But there are other reasons for customers to prefer an onsite build over a prebuilt shed.
As Alice Bradshaw, co-owner of Idaho Wood Sheds in Meridian, Idaho, points out, “With the onsite shed, customization is definitely easier.” While many prebuilt sheds allow for extensive customization, nothing comes close to the options allowed by a stick-built unit.
And for some customers, that sense of control provided by a custom, onsite build is a major selling point.
“When we’re building onsite, the customer feels like they’re a part of it,” Bradshaw says.
Lucie agrees. “The customer…can ask questions about the process and know exactly what they’re getting and I can explain exactly what I’m doing and why I’m doing it.”
Lucie also notes that site-built sheds may be more likely to use local materials.
“A lot of my customers aren’t going by quality and price alone. They want a local guy to come and build the shed instead of buying from another huge corporation,” he says. “The materials come from my local supplier and everything stays pretty local. My customers know the factory sheds are mostly brought in from hundreds of miles away, and most prefer to keep it as local as they can in order to feed into our local economy.”

Production Changeover
While some shed builders tackle onsite builds as a moneymaking niche, others see it as a profit pit.
“For us, it’s a lot easier to do a prebuilt shed because we don’t have to stop production in the shop to send a crew out to some customer’s house to get this built,” Kontis says. He adds that the revenue loss his shop sees from an onsite build is difficult to recover.
“No matter how much you charge the customer, you can never make up how much you lost that day because you sent three guys out to get the job done,” Kontis says.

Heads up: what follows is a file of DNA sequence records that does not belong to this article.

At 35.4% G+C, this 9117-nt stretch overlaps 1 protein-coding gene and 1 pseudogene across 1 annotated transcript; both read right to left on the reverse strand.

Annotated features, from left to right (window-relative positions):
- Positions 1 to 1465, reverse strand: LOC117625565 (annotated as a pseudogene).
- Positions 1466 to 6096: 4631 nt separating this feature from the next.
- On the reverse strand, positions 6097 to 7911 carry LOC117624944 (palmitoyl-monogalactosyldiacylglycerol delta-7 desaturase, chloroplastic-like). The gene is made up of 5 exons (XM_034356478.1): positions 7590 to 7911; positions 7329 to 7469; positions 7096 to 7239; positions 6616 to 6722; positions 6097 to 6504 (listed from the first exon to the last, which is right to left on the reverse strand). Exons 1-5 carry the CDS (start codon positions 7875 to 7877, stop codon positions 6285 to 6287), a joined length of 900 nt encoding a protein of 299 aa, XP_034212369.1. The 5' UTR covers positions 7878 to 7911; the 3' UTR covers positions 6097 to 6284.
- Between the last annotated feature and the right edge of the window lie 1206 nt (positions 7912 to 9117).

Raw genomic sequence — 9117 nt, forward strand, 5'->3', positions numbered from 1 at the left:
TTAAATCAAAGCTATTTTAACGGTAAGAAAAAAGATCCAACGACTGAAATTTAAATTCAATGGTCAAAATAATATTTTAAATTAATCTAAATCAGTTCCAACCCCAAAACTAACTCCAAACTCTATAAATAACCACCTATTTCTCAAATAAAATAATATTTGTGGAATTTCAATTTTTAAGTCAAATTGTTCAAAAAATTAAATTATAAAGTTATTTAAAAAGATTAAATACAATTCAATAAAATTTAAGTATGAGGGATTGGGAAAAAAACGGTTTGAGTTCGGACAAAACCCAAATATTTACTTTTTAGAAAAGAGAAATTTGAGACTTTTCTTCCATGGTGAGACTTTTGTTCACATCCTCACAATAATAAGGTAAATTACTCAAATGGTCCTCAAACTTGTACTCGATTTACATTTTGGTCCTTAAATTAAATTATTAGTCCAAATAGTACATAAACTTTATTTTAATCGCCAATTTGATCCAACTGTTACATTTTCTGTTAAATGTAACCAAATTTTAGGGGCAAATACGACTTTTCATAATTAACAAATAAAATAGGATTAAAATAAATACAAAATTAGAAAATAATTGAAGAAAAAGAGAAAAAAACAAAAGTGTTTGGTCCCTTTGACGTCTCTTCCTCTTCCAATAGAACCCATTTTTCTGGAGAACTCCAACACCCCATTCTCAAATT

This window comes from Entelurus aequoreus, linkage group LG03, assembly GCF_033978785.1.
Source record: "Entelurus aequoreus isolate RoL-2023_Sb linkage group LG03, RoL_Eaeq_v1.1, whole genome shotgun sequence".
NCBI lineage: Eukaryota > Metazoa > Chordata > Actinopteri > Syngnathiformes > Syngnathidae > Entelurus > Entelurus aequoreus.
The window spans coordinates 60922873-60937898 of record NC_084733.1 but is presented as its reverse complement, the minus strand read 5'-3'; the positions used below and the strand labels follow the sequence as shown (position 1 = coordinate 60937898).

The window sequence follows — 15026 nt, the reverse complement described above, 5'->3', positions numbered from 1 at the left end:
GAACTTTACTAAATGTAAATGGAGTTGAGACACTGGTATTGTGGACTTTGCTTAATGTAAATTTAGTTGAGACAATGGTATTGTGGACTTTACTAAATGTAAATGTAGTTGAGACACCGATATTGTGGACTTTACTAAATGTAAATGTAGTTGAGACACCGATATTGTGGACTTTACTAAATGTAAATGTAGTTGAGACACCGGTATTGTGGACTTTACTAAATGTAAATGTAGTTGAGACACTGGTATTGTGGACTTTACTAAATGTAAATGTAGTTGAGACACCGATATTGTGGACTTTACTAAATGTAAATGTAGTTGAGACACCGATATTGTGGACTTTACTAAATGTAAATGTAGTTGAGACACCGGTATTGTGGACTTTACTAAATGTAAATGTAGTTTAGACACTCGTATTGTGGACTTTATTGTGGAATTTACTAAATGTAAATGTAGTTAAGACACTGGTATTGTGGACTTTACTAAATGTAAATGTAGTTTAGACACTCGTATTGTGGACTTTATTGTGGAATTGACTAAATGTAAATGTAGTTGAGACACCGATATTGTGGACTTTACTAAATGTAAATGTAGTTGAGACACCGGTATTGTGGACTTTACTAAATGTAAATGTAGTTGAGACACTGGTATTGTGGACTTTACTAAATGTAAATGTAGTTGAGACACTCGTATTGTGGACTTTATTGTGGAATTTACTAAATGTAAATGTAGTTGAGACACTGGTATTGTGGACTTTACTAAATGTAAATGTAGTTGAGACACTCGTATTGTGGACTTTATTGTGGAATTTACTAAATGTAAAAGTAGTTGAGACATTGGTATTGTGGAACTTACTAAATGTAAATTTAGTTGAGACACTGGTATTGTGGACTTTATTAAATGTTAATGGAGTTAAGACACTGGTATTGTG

But in addition to loss of money, the bigger challenge shops face with onsite builds is the loss in time.
“It’s very time-consuming when you do a job onsite because you have to get prepared ahead of time in the shop. If you’re doing a little 8- by 12-foot shed, you could spend two hours just loading that thing up with two guys very easily. Then you’ve got another two hours unloading the thing,” Kontis says.
When Idaho Wood Sheds does an onsite build, most of the shed assembly work is done in the shop before the pieces are trucked to the location. But Bradshaw agrees that pulling pieces and equipment together adds valuable time to an onsite build.
“One of the challenges [we face] is making sure all of your measurements are right ahead of time and that all of the parts are in order, especially if the site is across town a little ways,” she says.
Kontis points to one final drawback of onsite builds for both customer and builder: waste. “The trash, and all the extra pieces that you might have brought, often that stuff never makes it back into your stockpile,” he says. “It just ends up getting thrown out.”
Quality Concerns